Texas Employers Need to Know About Meal and Rest Break Labor Laws

Although some states, like California and New York, have strict requirements for employers to provide meal and rest breaks, Texas is not one of them.   Under Texas law, there is no requirement for an employer to provide a meal period or break to its employees. Instead, employers must adhere to the requirements of the federal Fair Labor Standards Act (FLSA), which also does not mandate a meal or rest

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Texas Employers Need to Know About Meal and Rest Break Labor Laws

Although some states, like California and New York, have strict requirements for employers to provide meal and rest breaks, Texas is not one of them.   Under Texas law, there is no requirement for an employer to provide a meal period or break to its employees. Instead, employers must adhere to the requirements of the federal Fair Labor Standards Act (FLSA), which also does not mandate a meal or rest

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What Are the Legal Requirements for Workday Breaks in Pennsylvania?

Whether an employer permits its employees to have meal breaks and rest breaks is largely within the employer’s discretion. While some states, like California and New York, have strict requirements for employers to provide meal and rest breaks, Pennsylvania is not one of them.   Under Pennsylvania law, there is no requirement for an employer to provide a meal or rest break to its adult employees. Pennsylvania’s only requirement for

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Federal Fair Chance Act Limits Criminal Background Checks for Job Applicants

The Fair Chance Act seeks to give ex-offenders released from prison and those with a past criminal conviction a better chance of obtaining employment with federal contractors and federal agencies by deferring any inquiry into a job applicant’s criminal history until a conditional job offer is extended. This follows a trend of “ban the box” laws that have been enacted in various states and localities.   How the Fair Chance

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When Rhode Island Employers Must Pay Sick Leave

One issue raised by the coronavirus (COVID-19) is whether an employee who must self-isolate must be paid. Although there is no federal paid sick leave law, 11 states require paid sick leave, including most recently Rhode Island.   In the event of a public health emergency, regardless of whether a business or a school or childcare facility closes or an employee must care for themselves or a family member who

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What Are the Legal Requirements for Workday Breaks in Ohio?

  Whether an employer permits its employees to have meal breaks and rest breaks is largely within the employer’s discretion. Although some states, like California and New York, have strict requirements for employers to provide meal and rest breaks, Ohio is not one of them.   Under Ohio law, there is no requirement for an employer to provide a meal period or rest break to its adult employees age 18

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What Employers Can't Do Under the Coronavirus Relief Law

Signed into law March 18, 2020, the new Families First Coronavirus Response Act will apply from the effective date through December 31. The Department of Labor’s (DOL) Wage and Hour Division (WHD) have provided further interpretation, of the Families First Coronavirus Response Act (FFCRA or Act), advising only certain employers are required to provide employees with the leave for specified reasons related to COVID-19.  “When facing challenges such as this current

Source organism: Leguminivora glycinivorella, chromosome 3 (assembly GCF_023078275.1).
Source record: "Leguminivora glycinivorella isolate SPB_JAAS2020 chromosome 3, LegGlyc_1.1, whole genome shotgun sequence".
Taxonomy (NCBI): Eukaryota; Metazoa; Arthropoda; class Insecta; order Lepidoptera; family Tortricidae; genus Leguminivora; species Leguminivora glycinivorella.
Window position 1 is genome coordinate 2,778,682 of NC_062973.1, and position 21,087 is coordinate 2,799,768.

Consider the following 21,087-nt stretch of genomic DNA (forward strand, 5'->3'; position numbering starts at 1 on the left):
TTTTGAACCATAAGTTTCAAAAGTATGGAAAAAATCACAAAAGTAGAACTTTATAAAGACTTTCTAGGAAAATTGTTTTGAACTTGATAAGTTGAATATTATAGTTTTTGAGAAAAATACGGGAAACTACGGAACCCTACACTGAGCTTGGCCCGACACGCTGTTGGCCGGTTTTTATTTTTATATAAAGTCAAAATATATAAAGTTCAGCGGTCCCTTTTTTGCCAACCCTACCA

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New Requirements on Utah's Safety and Health Notice

In February 2020, Utah’s Labor Commission released an updated version of the state’s Safety and Health (UOSH) notice. Under the Utah Occupational Safety and Health Act (Utah Act), employers are required to provide a safe and healthful working environment for all employees—a workplace that is free from any hazards that might result in the death of an employee or cause serious physical harm. What’s New for Utah Employees and Employers?

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What Are the Legal Requirements for Workday Breaks in New Jersey?

Whether an employer permits its employees to have meal breaks and rest breaks is largely within the employer’s discretion. While some states, like California and New York, have strict requirements for employers to provide meal and rest breaks, New Jersey is not one of them.   Under New Jersey law, there is no requirement for an employer to provide a meal period or rest break to its adult employees age

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Three States Now Prohibit Discrimination Based on Hairstyle

Following California and New York, in December 2019, New Jersey became the third state to outlaw discrimination against people based on hairstyles associated with race and ethnicity. The “Create a Respectful and Open Workplace for Natural Hair Act” (the “Crown” Act) makes it illegal to discriminate against people at work, school, or in public places based on their hair texture, hair type, and hairstyles, such as braids, dreadlocks, and twists.

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Illinois Labor Law Alert: Longer Workday Breaks Required for Some Workers

Many states have enacted laws that give employees the right to take short workday breaks, even though federal law does not require it. Like California and New York, Illinois has specific requirements for meal and rest breaks. This law is commonly called the “One Day Rest in Seven Act” in Illinois.     Here is a summary of the Illinois requirements:   Meal Breaks in Illinois   Illinois law requires

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